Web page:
This day was sheer hell, remind me - why did I want to go to graduate school? - so it was nice to end it up with the final chapters of Jonah Lehrer's Proust was a Neuroscientist. The penultimate was a lucid analysis of Virginia's Woolf's artistic goal of rendering the experience of our consciousness flesh, and the final a passionate appeal for if not a reconciliation of science and art an acknowledgment that they each have something to contribute to our understanding of the world and our experience of it.
I last wrote on the Escoffier and Proust chapters. The will be my final post on this compact but meaningful volume, so this entry along with this, this, this, and this constitute my "review," if you like.
The chapter on Cezanne explores how we see, but more than that, I felt Lehrer got at something about how the way we see is inextricably coupled with the way we perceive truth. Vision is far from a direct rendering of what is around us in the world. Our attention already limits the amount of information that gets into the system and there are multiple steps from retina, the various levels of the visual system, association areas of the brain, and finally the way that that information is organized as a perception or as Jonah Lehrer puts it:
The shocking fact is that sight is like art. What we see is not real. It has been bent to fit our canvas, which is the brain. When we open our eyes, we enter an illusory world, a scene broken apart by the retina and re-created by the cortex. Just as a painter interprets a picture, we interpret our sensations.
But despite this fact, vision feels like the truth. And there were two moments in this chapter - where Lehrer cited the reaction of the press to Cezanne's work as being:
"of no interest except for the student of pathology and the speicalist in abnormality." Cezanne, the critics declared, was literally insane.And a second discussing Baudelaire's 1859 invective against the photograph:
It's accuracy, he said, is deceptive, nothing more than phony simulacra of what was really out there. The photographer was even - and Baudelaire only used this insult in matters of grave import - a materialist.... Baudelaire wanted the modern artist to describe everything that the photograph ignored: "the transient, the fleeting, the contingent."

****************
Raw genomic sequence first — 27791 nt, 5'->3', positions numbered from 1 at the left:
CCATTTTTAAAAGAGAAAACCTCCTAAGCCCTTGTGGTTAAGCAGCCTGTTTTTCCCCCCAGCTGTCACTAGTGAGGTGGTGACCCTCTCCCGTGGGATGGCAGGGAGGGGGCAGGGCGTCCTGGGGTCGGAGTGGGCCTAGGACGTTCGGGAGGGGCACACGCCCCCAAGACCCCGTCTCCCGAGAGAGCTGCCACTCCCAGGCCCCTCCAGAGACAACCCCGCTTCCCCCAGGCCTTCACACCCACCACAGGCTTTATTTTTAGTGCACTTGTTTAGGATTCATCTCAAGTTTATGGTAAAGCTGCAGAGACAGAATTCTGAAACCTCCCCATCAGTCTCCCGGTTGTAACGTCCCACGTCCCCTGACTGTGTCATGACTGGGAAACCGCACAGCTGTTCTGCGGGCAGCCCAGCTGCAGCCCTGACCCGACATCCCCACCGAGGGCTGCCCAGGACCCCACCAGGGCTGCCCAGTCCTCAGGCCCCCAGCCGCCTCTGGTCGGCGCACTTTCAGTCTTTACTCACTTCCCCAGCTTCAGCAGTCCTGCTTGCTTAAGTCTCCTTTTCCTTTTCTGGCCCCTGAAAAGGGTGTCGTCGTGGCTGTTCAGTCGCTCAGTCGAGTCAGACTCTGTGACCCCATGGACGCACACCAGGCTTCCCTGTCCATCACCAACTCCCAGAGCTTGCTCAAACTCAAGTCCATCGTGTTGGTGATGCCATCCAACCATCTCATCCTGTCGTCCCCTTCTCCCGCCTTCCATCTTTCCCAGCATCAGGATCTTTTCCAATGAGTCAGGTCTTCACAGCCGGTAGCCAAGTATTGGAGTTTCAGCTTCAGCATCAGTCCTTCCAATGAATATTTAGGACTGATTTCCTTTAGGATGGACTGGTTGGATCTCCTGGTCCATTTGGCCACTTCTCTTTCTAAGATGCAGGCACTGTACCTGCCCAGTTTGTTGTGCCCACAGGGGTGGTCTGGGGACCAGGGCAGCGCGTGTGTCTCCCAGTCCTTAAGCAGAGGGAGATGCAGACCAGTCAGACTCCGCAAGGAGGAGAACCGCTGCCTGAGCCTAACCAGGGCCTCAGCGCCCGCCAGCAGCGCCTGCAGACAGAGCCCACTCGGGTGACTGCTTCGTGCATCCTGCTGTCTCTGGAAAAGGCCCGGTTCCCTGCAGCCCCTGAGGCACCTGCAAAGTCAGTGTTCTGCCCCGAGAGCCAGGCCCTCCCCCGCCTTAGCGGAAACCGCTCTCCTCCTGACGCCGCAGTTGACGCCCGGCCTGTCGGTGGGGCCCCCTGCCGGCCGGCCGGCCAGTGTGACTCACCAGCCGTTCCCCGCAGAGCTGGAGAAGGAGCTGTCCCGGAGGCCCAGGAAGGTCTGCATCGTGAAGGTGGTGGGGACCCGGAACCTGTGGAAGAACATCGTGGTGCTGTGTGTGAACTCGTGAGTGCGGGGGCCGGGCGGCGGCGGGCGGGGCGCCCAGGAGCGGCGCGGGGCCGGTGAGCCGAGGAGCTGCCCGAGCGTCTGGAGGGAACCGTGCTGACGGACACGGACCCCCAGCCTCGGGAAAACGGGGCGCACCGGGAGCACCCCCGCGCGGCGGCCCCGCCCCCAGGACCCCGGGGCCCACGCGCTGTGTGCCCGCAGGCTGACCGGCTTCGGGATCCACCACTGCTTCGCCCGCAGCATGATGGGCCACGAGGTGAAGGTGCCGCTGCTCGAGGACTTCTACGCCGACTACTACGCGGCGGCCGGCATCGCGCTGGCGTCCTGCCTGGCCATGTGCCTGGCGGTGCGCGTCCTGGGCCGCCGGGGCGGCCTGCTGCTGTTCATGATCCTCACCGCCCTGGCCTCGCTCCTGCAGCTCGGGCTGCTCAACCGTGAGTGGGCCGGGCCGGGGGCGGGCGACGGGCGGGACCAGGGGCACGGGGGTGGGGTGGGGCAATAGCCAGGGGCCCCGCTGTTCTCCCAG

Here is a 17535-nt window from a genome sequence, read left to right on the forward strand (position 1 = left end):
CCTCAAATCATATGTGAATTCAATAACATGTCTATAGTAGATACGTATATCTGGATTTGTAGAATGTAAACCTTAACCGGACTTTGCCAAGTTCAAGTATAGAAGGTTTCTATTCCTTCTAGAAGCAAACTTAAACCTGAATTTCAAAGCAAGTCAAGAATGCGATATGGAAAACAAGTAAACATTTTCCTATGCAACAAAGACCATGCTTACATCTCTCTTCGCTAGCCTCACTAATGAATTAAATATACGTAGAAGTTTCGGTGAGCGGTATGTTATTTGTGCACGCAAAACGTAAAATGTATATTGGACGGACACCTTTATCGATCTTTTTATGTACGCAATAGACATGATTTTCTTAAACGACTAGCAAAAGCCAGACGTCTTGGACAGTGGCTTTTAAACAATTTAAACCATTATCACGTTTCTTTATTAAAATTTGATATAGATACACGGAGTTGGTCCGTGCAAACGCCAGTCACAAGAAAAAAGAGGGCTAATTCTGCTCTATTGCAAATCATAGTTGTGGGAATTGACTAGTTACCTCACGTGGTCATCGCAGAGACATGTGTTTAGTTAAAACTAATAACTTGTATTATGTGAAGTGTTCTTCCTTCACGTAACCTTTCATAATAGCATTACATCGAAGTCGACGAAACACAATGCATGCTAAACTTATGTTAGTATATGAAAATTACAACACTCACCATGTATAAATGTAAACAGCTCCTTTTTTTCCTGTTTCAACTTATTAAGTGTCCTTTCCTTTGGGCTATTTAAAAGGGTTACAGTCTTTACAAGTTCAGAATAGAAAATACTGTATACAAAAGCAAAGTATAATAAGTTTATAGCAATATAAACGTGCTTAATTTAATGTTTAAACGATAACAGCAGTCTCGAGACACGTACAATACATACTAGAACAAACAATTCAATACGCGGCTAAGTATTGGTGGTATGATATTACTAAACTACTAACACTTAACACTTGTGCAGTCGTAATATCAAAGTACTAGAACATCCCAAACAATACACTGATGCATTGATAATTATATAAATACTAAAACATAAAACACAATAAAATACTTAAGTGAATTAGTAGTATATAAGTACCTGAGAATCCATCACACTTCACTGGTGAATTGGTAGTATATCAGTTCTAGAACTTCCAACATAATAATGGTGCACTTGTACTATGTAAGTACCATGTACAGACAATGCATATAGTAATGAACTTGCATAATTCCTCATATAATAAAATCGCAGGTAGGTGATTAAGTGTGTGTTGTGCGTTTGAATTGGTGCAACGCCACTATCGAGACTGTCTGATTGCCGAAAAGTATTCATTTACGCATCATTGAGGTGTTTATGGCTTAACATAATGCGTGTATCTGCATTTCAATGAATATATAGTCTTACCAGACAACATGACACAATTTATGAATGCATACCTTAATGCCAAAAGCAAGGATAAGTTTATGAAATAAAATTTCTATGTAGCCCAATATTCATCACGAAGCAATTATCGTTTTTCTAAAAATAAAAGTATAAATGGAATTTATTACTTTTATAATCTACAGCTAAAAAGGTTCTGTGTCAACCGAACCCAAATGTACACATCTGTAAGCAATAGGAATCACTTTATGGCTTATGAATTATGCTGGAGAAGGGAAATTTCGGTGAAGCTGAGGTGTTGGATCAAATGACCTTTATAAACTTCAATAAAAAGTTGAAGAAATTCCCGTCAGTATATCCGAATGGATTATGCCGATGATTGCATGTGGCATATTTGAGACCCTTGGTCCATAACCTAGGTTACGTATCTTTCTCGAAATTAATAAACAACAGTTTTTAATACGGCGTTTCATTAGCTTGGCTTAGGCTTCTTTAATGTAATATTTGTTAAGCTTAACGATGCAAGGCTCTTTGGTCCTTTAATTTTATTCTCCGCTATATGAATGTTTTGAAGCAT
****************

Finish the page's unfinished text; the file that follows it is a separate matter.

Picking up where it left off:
The passion of their reactions reveals the investment they have placed in the evidence given them by their eyes, yet while critics of paintings claim to see for all they really see only for themselves:
No matter how precise our neronal maps become, they will never solve the question of what we actually see, for sight is a private phenomenon.
This chapter is an excellent and fresh discussion on perception - it's hard to tell where the art ends and the science begins.
The chapter on Stravinsky was my least favorite. I'm probably limited by the fact that I worked in music and that I've had an obsession on the birth of modernism for years and have read so many renditions of that first night of The Rite of Spring, that the sensation of it is now lost on me. I also think that, despite his wealth of talents - Lehrer writes about food so that you can taste it, his literary observations are eloquent and display erudition, and he generally puts scientific concepts on the page in lucid and even exciting prose - his writing on music is less original. Music is an abstract medium and it remained abstract in this chapter. But this didn't limit my enjoyment of the book as a whole and he does make a beautiful connection between the self-modifying abilities of our auditory system and Bach's music that I will allow you to enjoy for yourself.
In contrast, the next chapter on Gertrude Stein gave me new insight into this complex writer's work. I don't think I ever understood what her more difficult works were doing until I read this chapter. Lehrer elegantly relates her experimental literature to the hidden rules of language that we ingest as infants so that we become able to generate our own meaning through infinite combinations of the words we acquire, and further how Noam Chomsky illuminated the mechanisms behind this acquisition. It's a beautiful chapter with some wonderful writing about the James brothers - Henry the novelist and William the psychologist.
Finally, he explores the concept of self metaphysically as well as neuroscientifically through the work of Virginia Woolf. I really enjoyed his connection between the concept of attention as it is studied in neuroscience and Virginia Woolf's conjuring of it through her narrative stream, which meant to evoke the experience of consciousness. She is one of my favorite writers and I think she would be pleased to read how well her literary mission has stood up to the maturing of our scientific knowledge!
The coda is an encomium for Ian McEwan's Saturday by way of a plea for the meeting of scientific and artistic minds. One could dip into these chapters with pleasure and try to get away with experiencing the book as an intellectual frivolity. A scientist could put it down before the final chapter and satisfy her curiosity about a writer she's not thought about since college, even smile about the connection that's made to something familiar. An artist could do some intellectual slumming and pick up a thing or two about the visual cortex. Any reader will indeed go away saying - what a clever boy is Jonah Lehrer. But there seems to be a mission behind the writing down of these connections and Lehrer ends his book by laying it out passionately and directly. It sends the chapters home and, since I share his passion for the way the sciences and the arts connect, it made me happy.